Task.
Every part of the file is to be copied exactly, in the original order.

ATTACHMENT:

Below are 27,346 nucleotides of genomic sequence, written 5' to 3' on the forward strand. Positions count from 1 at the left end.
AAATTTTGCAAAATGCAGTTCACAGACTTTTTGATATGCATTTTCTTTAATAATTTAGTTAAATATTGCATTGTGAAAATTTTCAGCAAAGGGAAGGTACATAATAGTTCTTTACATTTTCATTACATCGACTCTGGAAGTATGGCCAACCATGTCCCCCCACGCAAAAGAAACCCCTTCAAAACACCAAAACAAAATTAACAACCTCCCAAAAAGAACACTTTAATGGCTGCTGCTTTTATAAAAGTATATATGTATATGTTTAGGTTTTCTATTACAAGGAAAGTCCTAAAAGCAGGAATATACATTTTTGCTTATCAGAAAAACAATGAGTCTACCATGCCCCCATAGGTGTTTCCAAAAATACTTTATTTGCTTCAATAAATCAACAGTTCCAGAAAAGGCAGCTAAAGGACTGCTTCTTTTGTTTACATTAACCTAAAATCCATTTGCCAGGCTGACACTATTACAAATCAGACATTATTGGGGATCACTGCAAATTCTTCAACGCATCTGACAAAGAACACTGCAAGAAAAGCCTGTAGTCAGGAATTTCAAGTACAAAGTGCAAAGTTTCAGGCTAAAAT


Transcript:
Below are 27,346 nucleotides of genomic sequence, written 5' to 3' on the forward strand. Positions count from 1 at the left end.
AAATTTTGCAAAATGCAGTTCACAGACTTTTTGATATGCATTTTCTTTAATAATTTAGTTAAATATTGCATTGTGAAAATTTTCAGCAAAGGGAAGGTACATAATAGTTCTTTACATTTTCATTACATCGACTCTGGAAGTATGGCCAACCATGTCCCCCCACGCAAAAGAAACCCCTTCAAAACACCAAAACAAAATTAACAACCTCCCAAAAAGAACACTTTAATGGCTGCTGCTTTTATAAAAGTATATATGTATATGTTTAGGTTTTCTATTACAAGGAAAGTCCTAAAAGCAGGAATATACATTTTTGCTTATCAGAAAAACAATGAGTCTACCATGCCCCCATAGGTGTTTCCAAAAATACTTTATTTGCTTCAATAAATCAACAGTTCCAGAAAAGGCAGCTAAAGGACTGCTTCTTTTGTTTACATTAACCTAAAATCCATTTGCCAGGCTGACACTATTACAAATCAGACATTATTGGGGATCACTGCAAATTCTTCAACGCATCTGACAAAGAACACTGCAAGAAAAGCCTGTAGTCAGGAATTTCAAGTACAAAGTGCAAAGTTTCAGGCTAAAAT